All About Adenoids: What Exactly Are They?


Photo Credit: WebMD

What the heck are adenoids? We hear about them a lot, especially in conjunction with tonsils. We’ve even written two blogs that mention them: “What Are Tonsils and What Do They Do?” and “The Difference Between Tonsillitis & Adenoiditis.” But still, does anyone know what they really are? In this blog, we’ll talk about just that.

WebMD explains adenoids:

The adenoids are a mass of soft tissue behind the nasal cavity. Like lymph nodes, adenoids are part of the immune system and are made of the same type of tissue (lymphoid tissue). White blood cells circulate through the adenoids and other lymphoid tissue, reacting to foreign invaders in the body.

Everyone is born with adenoids, however many people have them removed when they’re children if they have their tonsils removed. And strangely enough, if you do have them, as you grow older they shrink and pretty much disappear.

Can adenoids cause health complications?

Yes. Children are more susceptible to problems with their adenoids than adults are because, quite simply, most adults don’t have them.That’s not to say that issues don’t arise in adults, just that they are very rare. Adenoid conditions include:

  • Adenoiditis: Extremely common problem caused by an inflammation of the adenoids usually because of infection (viral or bacterial).
  • Enlarged: Sometimes, and the reason isn’t always known, adenoids become bigger and cause obstructions (see next two bullet points).
  • Obstructive sleep apnea: The most common type of sleep apnea; occurs in this case when the adenoids are inflamed, limiting air intake and lowering the amount of oxygen in your blood.
  • Ear infections: Adenoids may block the Eustachian tubes if they become inflamed or enlarged, preventing drainage and leading to infection.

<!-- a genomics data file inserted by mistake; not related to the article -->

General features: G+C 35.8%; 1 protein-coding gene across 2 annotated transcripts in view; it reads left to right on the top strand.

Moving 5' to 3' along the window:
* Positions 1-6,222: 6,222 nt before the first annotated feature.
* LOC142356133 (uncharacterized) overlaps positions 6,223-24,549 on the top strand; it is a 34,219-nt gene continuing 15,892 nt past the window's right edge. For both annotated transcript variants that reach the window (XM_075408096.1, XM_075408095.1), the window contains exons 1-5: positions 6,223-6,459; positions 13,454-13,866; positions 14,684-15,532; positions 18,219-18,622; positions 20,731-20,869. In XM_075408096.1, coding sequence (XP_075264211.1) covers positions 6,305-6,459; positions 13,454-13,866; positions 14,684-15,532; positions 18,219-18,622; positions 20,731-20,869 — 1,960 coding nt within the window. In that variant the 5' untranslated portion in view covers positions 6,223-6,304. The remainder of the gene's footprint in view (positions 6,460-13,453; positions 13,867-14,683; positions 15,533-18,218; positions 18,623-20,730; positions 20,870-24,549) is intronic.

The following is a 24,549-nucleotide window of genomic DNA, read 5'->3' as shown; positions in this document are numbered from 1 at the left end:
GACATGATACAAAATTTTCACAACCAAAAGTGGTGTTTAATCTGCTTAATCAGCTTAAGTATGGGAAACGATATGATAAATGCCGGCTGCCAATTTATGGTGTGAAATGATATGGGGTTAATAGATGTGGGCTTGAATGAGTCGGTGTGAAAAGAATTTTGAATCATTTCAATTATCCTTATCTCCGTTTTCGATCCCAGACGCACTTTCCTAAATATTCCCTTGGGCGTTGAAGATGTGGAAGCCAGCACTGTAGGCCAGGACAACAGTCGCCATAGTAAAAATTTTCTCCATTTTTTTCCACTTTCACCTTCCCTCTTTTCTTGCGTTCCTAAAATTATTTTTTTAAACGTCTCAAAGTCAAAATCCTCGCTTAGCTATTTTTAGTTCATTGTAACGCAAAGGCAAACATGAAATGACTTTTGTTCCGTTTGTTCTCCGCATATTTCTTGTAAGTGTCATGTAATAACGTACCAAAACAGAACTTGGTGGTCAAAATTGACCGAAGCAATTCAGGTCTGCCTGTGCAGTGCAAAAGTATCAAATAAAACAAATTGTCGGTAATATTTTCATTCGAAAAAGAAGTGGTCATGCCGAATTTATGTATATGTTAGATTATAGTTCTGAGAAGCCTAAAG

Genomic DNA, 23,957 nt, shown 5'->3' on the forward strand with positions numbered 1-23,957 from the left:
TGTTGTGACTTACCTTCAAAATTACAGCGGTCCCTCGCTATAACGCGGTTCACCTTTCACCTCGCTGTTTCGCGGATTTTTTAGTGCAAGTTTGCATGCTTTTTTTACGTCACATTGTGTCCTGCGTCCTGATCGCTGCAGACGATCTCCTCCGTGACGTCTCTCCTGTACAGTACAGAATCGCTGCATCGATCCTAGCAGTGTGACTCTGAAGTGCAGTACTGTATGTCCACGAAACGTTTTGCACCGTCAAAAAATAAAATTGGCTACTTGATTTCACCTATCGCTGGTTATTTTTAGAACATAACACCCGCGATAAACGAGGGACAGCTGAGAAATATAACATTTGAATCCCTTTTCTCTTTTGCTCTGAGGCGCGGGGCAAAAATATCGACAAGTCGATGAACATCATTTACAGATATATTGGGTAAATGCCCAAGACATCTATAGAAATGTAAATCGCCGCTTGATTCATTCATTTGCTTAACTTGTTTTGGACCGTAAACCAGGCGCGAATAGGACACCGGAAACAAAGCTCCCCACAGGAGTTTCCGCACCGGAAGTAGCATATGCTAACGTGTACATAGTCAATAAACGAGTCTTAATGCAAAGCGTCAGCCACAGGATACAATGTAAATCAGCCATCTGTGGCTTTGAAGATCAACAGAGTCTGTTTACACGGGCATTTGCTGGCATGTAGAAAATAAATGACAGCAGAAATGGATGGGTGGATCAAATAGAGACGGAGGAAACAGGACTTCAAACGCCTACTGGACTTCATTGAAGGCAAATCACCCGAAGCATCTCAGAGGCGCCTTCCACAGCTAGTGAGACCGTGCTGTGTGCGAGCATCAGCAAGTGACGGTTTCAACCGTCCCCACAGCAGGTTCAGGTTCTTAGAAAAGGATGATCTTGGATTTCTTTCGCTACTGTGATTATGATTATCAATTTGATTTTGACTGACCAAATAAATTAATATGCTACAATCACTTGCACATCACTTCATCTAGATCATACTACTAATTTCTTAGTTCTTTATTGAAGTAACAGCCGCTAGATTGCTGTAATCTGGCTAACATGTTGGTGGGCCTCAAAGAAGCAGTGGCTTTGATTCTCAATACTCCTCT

When should adenoids be examined and how is that done?

If the following symptoms are present, you should make an appointment with a physician:

  • Sore throat
  • Congested nose
  • Swollen glands in the neck
  • Ear pain, fluid build-up or hearing loss
  • Snoring, sleep apnea, or difficulty sleeping

Because even a doctor cannot see the adenoids through the mouth, inspecting them requires technology. This can be done through an endoscopy, CT scan or MRI — all of which are quick and painless. If your doctor does discover a problem, it is usually treated in one of two ways: antibiotic for infection or surgery (adenoidectomy) if they have grown too large or are consistently infected.

If you suspect enlarged or infected adenoids, our expert team at Westwood Ear, Nose and Throat can help. We provide comprehensive care for all types of throat conditions and will be able to examine and diagnose what is going on. Once the cause is determined, we’ll figure out the best way to treat the symptoms and find relief.

Call us at (888) 230-3715 and schedule an appointment at one of our four conveniently-located offices — Kent, Litchfield, Shelton and Waterbury. Your adenoids should not be annoying.

For information on all things ear, nose and throat, visit the Westwood ENT website and blog.

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